The natural reproductive cycles of corals living in coastal regions are being threatened by artificial light pollution, a study has warned.
Many marine organisms — particularly colonies of coral — rely on the natural cycles of sunlight and moonlight to regulate their behaviour and biological processes.
However, artificial light spilling into the ocean from street lamps, billboards, buildings, etc. are throwing off these internal clocks.
Researchers from Israel found that coral exposed to LED lighting are spawning at the wrong time — preventing them from successfully reproducing.
Based on their findings, the team created a map of the oceans that are most affected by artificial light — including the Caribbean Sea and the Pacific and Indian Oceans.
The Gulf of Aqaba in the Red Sea, for another example, is some 47 per cent brighter at night than it would be naturally — and up to 60 times brighter in some places.
Scroll down for video
The reproductive cycles of corals living in coastal regions are being threatened by artificial light pollution, a study has warned. Pictured, spawning corals release sex cells at night
‘The daily light-dark cycle arising from the earth’s rotation is centrally important to biology,’ said paper author and biologist Oren Levy of the Bar-Ilan University in Israel.
‘Due to the high rate of urban development in marine coastal areas around the world, light pollution could further threaten coral communities’ populations — which are already under severe degradation.’
Corals reproduce by releasing sex cells called gametes — eggs and sperm — into the surrounding water at the same time in a process known as ‘external fertilisation’.
A combination of biological and environmental factors are supposed to act to ensure synchronised spawning — and that neither gamete is discharged prematurely.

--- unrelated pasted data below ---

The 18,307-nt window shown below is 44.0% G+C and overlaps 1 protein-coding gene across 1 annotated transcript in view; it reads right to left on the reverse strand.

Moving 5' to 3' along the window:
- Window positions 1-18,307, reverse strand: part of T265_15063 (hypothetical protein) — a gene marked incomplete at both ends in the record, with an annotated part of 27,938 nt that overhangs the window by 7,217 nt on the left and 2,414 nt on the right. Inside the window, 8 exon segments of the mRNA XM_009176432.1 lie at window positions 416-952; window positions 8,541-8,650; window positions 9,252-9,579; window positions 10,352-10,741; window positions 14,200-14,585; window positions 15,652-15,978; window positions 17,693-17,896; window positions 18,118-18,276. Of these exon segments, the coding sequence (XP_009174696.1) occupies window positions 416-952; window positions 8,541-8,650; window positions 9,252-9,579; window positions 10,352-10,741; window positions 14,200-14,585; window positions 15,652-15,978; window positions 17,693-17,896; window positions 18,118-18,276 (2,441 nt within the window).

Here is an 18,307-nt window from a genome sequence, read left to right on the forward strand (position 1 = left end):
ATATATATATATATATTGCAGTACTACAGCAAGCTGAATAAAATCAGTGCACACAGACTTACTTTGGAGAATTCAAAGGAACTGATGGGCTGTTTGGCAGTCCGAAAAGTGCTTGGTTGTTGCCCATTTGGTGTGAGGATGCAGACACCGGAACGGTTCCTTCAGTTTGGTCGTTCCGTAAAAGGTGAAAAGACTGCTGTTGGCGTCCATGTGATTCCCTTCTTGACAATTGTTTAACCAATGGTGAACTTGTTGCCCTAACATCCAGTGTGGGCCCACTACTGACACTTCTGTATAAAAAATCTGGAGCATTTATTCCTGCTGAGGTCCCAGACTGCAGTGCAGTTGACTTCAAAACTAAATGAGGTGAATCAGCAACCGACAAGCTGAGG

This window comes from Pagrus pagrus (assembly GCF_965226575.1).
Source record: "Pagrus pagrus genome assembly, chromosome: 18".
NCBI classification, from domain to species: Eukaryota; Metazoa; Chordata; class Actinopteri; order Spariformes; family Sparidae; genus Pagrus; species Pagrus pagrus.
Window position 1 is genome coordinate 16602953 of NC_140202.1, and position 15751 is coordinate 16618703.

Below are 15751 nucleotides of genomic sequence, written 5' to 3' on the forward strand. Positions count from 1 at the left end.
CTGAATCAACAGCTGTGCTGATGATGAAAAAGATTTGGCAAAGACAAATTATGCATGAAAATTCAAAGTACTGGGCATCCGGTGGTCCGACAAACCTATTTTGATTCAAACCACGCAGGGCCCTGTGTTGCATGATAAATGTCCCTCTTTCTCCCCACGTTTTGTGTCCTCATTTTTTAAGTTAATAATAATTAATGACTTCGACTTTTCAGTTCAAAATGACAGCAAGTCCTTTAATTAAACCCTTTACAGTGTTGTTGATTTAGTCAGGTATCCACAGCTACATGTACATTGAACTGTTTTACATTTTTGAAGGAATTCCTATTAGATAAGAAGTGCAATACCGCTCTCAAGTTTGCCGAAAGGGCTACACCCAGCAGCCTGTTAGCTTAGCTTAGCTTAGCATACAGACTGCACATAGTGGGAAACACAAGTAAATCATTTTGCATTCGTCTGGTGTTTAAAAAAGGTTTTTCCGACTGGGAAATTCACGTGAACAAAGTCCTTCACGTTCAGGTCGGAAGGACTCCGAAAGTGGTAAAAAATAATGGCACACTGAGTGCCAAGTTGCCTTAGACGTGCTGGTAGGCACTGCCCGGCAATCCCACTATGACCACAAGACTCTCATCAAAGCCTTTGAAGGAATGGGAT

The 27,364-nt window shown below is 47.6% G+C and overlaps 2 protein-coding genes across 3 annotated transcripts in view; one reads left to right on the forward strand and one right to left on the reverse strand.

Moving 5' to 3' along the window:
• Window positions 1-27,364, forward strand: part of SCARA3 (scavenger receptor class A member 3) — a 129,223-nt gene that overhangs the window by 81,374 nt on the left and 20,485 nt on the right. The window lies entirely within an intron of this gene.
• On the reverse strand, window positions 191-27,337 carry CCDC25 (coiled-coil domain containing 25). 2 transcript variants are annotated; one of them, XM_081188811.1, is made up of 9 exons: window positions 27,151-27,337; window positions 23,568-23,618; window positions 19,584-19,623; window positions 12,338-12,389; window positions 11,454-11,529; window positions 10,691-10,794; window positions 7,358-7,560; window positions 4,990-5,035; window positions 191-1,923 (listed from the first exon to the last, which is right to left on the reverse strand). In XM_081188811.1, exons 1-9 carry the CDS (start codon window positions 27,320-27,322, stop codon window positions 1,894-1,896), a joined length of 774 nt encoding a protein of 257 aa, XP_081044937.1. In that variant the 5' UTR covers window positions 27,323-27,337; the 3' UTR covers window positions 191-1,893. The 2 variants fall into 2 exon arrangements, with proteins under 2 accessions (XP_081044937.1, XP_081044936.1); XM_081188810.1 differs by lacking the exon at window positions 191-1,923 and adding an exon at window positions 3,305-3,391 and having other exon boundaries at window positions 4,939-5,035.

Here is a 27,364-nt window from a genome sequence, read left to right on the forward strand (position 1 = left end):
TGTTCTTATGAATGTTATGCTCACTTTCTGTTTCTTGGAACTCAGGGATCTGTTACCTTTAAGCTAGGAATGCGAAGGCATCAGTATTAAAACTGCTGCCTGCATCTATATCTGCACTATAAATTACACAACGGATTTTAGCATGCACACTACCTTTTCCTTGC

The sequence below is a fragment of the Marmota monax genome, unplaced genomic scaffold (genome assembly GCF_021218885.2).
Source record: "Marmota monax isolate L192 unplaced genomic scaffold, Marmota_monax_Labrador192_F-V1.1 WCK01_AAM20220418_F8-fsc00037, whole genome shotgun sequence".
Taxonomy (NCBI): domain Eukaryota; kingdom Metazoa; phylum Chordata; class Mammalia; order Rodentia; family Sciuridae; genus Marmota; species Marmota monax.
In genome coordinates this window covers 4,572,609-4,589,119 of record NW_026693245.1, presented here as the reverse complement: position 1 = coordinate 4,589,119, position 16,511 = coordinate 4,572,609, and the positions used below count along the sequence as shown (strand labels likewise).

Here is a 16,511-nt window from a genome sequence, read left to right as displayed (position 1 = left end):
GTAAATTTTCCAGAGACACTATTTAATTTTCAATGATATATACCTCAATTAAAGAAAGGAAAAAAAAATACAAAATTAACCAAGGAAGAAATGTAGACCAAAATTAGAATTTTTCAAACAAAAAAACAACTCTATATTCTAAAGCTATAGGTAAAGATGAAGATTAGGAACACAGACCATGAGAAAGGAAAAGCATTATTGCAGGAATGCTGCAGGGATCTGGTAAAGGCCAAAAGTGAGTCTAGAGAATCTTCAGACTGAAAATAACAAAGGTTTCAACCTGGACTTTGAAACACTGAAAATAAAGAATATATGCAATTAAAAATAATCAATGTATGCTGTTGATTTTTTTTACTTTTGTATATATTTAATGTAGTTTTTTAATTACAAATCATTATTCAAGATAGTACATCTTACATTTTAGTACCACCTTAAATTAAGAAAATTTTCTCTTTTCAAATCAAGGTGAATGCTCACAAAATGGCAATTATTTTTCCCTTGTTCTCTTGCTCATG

In their study, Professor Levy and colleagues studied two coral species from the Indo-Pacific Ocean — Acropora digitifera and Acropora millepora.
They transferred a total of 90 coral colonies into outdoor tanks, filled with seawater, that were exposed to both natural sunlight and moonlight.
The team next divided the corals into three groups — each containing 15 colonies from each of the two species — with one group exposed only to the natural light, one to warm LED lamps and one to cool LED illumination.
The LED lights were turned from sunset to sunrise everyday during the three month duration of the experiment
The researchers also tracked the coral’s monthly chlorophyll fluorescence yield — which allowed them to get an indication of each colony’s overall health.
The team found that in the the corals exposed to LED light, the production of eggs and sperm — so-called ‘gametogenesis’ — and the release of such cells were both delayed in comparison to the corals left under natural light alone.
The findings indicate that solar and lunar light cycles are likely essential in how the corals schedule their synchronised sex cell discharges.
‘Both key coral species were affected by ecological light pollution,’ commented Professor Levy.
‘They exhibited asynchrony in the reproductive state which was reflected in the number of oocytes (egg cells) per polyp, gametogenesis and gamete maturation.’
‘This was further reflected at the population level where only corals exposed to natural light cycles succeeded in spawning synchronisation.’